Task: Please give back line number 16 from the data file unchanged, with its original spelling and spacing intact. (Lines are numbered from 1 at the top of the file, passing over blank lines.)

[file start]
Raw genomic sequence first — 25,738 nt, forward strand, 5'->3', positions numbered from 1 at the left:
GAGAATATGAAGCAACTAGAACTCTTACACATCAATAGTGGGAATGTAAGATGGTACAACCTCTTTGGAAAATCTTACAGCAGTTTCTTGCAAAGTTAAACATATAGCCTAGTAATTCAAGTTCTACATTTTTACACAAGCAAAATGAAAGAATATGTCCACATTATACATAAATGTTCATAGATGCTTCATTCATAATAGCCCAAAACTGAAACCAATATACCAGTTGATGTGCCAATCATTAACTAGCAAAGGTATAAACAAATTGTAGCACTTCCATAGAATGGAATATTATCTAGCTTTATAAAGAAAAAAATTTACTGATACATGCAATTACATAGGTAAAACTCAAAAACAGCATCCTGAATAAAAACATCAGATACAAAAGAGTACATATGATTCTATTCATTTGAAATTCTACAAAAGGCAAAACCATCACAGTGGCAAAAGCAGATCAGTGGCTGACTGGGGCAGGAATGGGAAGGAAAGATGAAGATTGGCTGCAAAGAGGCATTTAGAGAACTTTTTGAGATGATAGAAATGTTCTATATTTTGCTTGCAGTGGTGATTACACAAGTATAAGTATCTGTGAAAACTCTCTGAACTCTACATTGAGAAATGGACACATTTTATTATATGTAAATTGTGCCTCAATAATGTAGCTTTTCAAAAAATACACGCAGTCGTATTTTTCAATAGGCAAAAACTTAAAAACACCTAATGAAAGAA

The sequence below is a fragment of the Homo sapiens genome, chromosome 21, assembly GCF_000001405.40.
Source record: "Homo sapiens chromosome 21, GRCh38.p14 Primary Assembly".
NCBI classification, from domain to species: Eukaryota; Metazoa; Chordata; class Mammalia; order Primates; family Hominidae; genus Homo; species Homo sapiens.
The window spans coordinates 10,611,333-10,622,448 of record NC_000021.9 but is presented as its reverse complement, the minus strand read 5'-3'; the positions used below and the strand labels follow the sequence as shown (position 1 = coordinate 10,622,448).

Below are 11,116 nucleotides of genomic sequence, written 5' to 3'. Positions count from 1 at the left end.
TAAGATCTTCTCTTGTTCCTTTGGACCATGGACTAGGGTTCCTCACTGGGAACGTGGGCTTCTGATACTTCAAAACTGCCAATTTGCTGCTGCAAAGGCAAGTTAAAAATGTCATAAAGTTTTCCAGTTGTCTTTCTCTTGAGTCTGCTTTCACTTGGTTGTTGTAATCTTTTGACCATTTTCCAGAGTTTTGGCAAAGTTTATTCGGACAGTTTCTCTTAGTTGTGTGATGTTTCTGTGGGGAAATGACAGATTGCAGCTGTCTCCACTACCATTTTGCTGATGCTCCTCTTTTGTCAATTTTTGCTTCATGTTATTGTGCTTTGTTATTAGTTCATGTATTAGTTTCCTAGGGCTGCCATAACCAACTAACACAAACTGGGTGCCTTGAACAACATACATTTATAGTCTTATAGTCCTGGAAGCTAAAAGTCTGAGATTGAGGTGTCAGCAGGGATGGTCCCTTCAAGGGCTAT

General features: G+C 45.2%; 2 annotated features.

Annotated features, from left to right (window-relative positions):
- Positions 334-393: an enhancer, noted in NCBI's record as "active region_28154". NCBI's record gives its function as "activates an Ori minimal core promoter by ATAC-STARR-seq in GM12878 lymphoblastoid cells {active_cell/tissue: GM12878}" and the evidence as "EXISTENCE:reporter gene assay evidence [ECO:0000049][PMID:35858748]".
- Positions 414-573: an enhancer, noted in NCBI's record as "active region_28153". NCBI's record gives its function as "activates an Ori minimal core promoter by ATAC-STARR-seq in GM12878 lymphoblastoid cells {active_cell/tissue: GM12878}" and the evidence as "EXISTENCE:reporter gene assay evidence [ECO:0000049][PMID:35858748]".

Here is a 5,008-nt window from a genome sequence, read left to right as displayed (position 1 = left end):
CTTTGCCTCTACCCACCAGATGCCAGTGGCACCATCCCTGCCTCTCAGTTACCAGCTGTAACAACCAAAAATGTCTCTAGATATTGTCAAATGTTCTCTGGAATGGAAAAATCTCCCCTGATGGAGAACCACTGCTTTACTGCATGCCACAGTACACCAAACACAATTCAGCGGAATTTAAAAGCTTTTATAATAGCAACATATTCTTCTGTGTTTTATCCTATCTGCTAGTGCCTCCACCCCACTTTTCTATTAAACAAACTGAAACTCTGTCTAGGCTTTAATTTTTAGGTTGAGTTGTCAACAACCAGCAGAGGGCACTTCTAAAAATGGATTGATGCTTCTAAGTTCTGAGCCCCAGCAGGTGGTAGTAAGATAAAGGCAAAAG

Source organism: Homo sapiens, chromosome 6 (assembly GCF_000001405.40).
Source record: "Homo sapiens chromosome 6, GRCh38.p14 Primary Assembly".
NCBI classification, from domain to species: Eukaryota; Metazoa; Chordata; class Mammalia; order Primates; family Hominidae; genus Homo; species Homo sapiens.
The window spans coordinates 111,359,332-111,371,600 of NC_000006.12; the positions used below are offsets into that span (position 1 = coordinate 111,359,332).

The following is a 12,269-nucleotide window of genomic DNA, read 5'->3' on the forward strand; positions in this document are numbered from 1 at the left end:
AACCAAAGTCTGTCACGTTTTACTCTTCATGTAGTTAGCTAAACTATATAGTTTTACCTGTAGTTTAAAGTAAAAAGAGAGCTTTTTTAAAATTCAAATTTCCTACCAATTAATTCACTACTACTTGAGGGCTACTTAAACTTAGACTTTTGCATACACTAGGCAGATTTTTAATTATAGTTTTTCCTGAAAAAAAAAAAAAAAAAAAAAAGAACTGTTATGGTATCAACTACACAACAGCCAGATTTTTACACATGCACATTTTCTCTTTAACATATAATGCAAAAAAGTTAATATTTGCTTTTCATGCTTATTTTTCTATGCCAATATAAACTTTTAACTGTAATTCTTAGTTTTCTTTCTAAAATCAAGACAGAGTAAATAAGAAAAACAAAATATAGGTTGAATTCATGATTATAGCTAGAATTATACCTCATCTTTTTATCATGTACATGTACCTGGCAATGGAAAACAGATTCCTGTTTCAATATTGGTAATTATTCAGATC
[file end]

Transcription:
Source record: "Homo sapiens chromosome 6, GRCh38.p14 Primary Assembly".